By Joshua Huff, sports editor
CENTER POINT — As the 2017 high school football season came to a close, a sense of resignation hung over a Center Point football team mired in the doldrums of dreadfulness.
The Eagles were fresh off a 1-9 season with their only victory coming against a one-win Parker team in the penultimate game of the season. This followed a three-year span in which the beleaguered program won just two games (2014-16).
Center Point also churned through three coaches in four years: Shawn Gregory went 1-19 in his short stint. He followed Bennie Hall, who concluded his final two seasons with a 2-18 record.
Since Center Point’s final winning season in 2013, where in which Hall went 9-2 (6-1), the Eagles weathered a four-year stretch where they went 3-37 with just two region wins.
So, when current head coach George Bates entered the picture, hope sprung, but the lingering winter of paltriness clung to the program like a damp southern chill. Fresh off a one-year stint at Woodlawn, the former University of West Alabama All-American defensive back arrived at Center Point in what was his third stop in three years faced with the task of guiding a group of young men unaccustomed to success on the field.
Not much was expected out of Center Point in Bates’ first season. The Eagles were returning to Class 5A, Region 5 after spending four seasons in Class 6A. The program had last played in Region 5 in 2011-10 — The Eagles went 16-7 in those years.
However, following an 0-2 start to the 2018 season, the Eagles went 5-1 over their next six games to secure their first playoff berth since 2013 — Center Point advanced into the second round before falling to Etowah, 14-24.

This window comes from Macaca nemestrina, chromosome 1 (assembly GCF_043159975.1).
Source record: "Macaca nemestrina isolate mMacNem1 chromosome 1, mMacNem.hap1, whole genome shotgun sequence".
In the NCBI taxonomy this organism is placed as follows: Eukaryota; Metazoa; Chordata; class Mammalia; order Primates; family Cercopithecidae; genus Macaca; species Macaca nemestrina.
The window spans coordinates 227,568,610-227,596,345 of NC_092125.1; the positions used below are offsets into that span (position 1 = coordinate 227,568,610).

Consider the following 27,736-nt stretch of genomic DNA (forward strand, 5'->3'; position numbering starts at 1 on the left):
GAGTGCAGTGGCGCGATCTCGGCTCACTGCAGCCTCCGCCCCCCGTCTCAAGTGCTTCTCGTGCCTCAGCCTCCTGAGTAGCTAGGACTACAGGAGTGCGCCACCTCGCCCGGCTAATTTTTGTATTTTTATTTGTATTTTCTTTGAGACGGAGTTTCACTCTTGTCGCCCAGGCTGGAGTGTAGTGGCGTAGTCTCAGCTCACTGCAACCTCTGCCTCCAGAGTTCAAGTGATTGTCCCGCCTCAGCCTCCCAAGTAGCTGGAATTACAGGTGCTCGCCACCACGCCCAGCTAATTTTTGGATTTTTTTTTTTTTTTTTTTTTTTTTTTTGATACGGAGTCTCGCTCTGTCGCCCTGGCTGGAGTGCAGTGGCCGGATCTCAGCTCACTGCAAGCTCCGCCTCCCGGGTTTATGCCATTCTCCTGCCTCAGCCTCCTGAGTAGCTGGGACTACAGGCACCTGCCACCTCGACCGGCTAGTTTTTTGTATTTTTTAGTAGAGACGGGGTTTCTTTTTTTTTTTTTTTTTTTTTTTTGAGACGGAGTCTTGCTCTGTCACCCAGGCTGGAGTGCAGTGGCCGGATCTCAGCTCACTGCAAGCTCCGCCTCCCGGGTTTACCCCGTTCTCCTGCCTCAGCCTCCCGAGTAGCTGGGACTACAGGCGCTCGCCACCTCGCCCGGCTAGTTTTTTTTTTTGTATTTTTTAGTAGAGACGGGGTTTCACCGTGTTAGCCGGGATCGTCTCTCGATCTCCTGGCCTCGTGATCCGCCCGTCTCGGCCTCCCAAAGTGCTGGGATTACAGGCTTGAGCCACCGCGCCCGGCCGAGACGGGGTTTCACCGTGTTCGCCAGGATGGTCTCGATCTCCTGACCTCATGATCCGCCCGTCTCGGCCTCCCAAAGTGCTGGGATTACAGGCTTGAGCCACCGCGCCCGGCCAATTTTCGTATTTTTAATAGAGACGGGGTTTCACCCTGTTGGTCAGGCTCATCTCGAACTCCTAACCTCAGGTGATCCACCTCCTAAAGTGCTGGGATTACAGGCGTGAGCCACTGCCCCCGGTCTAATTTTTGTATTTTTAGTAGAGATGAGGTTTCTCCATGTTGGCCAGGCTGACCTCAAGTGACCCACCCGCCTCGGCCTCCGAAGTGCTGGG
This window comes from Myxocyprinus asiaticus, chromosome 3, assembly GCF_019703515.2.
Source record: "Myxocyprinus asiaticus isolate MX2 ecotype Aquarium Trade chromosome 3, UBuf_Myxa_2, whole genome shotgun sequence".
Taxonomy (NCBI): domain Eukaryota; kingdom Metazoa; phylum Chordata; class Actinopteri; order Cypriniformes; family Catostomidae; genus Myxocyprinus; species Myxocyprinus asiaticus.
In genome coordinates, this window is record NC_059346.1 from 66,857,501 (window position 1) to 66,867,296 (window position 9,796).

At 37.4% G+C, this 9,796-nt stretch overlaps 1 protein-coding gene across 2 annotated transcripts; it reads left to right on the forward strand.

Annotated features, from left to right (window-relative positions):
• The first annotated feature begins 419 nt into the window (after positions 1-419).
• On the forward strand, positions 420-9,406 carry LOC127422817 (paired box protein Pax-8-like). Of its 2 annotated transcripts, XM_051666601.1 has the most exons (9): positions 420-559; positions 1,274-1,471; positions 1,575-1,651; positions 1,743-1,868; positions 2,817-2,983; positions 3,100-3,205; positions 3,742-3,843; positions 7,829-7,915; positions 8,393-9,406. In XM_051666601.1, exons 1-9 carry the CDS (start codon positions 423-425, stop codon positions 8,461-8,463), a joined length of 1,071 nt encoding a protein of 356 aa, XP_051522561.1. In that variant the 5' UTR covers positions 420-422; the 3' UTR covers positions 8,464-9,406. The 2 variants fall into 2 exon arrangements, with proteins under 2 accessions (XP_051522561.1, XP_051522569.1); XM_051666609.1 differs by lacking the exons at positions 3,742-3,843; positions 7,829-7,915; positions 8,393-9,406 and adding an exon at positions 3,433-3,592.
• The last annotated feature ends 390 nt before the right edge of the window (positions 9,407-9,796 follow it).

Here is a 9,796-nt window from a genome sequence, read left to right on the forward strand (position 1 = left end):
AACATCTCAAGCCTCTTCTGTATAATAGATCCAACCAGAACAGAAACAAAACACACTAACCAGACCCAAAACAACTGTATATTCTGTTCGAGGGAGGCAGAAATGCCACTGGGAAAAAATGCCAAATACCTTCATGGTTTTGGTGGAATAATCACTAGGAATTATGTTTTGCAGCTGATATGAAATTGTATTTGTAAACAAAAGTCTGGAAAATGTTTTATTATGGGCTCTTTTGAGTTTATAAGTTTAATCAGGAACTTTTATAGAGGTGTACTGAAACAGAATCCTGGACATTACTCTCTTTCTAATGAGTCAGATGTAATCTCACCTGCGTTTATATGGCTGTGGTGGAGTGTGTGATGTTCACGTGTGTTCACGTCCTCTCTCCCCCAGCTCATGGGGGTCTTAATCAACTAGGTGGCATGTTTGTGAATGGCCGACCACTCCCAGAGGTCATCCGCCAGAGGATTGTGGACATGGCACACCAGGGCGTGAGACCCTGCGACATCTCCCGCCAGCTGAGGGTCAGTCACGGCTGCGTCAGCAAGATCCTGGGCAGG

“It did not take long,” senior DeCarius Hawthorne said of when he noticed the culture change. “It took at least like two weeks for us to get together and play as a family.”
That success transitioned into a 2019 season which the Eagles opened the year 6-1. Behind a defense that allowed just 16 points per game and an offense stacked with playmakers, Center Point surpassed its 2018 win total with a win at Moody in October and defied the odds in its run through this postseason.
“(Bates) has a plan for all of us to be great,” Hawthorne said. “We grind different. We lift different. Overall, he just teaches us how to be a better player and a better team at the same time.”
In just two seasons, Bates has won more games than Center Point had won the four years prior to his arrival. For Bates, the branding of a new culture begins and ends with letting the players know that the coaching staff has their backs. The coaches preach family, growth and education, first and foremost.
“We let them know that we’re going to stick with them through the good, bad and different,” Bates said of how he and his coaching staff turned the program around. “To be a young man, you have to go through stuff like this. It’s tough. It’s tough to do what we do. We’re hard on them in the classroom and everything. I want them to be proud. They’ve done something that other classes have not been able to do. They were a laughing stock for a while. To do what they’ve done at this point, man, I’m proud of them.”
Center Point will lose a bulk of its offensive weaponry this offseason: Jayson Jones, Javon Davis, R.J. Orr, Rontrell Catlin, Devin Maghoumbou and Tyler Murphy will be all gone. Defensively, the Eagles relied on a front helmed by mostly upperclassmen: Anterrius Craig, Gerry Marshall, Hawthorne, Quinterrius Tanksley. All of which are seniors.
However, despite losing a sizable chunk of talent on both sides of the ball, the Eagles will enter this offseason with a once unfamiliar feeling: Hope.